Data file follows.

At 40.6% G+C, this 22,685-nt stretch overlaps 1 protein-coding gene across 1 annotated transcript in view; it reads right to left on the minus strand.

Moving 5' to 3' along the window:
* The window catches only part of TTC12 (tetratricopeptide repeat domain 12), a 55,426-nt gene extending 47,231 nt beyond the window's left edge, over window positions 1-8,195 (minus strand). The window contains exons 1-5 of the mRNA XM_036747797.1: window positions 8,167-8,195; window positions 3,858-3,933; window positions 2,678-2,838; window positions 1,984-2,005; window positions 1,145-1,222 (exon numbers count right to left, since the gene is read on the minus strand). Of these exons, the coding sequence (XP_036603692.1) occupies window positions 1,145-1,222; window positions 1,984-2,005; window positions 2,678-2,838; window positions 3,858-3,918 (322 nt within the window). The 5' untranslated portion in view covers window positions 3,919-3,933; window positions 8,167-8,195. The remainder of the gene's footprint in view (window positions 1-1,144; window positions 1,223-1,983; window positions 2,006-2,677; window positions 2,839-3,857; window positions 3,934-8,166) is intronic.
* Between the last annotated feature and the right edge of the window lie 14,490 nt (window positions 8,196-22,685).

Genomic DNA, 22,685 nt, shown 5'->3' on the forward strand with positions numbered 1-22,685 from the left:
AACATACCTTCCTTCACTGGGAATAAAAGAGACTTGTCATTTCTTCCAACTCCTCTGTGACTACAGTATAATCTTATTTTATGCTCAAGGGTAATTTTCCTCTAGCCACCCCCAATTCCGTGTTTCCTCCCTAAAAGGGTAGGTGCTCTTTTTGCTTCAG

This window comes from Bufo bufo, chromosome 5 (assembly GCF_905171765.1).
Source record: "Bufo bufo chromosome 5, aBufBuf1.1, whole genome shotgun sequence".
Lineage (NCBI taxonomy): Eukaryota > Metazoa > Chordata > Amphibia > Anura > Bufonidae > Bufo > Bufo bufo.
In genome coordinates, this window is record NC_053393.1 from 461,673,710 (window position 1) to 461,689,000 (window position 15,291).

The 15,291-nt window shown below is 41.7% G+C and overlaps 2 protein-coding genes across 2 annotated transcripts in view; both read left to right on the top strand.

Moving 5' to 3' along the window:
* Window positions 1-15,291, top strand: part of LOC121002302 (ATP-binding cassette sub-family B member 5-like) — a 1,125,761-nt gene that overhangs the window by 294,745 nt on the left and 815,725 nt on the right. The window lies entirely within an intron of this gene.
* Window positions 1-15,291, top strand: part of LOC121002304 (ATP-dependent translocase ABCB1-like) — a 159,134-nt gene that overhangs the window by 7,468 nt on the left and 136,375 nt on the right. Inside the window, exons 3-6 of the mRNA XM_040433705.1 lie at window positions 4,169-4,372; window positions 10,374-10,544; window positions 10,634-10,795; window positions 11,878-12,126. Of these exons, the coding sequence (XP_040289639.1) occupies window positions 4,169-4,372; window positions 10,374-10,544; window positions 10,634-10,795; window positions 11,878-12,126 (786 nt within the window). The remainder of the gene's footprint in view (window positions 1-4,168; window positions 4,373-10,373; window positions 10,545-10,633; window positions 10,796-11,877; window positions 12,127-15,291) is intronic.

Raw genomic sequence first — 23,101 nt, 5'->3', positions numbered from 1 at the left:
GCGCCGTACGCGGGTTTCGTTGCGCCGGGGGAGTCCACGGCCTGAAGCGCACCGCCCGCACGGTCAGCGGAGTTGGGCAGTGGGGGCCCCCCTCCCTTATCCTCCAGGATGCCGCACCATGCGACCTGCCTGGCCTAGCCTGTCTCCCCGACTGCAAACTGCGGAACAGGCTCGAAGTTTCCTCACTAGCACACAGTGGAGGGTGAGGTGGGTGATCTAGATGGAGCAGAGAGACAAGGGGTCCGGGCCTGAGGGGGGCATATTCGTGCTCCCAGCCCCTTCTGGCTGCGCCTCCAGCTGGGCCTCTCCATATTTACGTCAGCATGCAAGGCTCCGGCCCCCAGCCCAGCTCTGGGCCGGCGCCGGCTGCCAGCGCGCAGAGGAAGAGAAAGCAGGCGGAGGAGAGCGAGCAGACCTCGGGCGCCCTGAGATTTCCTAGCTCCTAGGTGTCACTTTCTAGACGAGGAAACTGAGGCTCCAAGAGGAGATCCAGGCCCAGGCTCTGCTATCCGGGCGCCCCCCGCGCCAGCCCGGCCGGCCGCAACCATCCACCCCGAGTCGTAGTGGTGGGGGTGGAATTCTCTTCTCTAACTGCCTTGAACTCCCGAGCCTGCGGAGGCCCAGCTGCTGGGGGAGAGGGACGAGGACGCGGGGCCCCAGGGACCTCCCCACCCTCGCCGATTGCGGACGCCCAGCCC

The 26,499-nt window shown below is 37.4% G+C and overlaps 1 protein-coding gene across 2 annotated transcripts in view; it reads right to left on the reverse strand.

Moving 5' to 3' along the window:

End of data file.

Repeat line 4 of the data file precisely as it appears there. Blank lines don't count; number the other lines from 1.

* Between the last annotated feature and the right edge of the window lie 14,490 nt (window positions 8,196-22,685).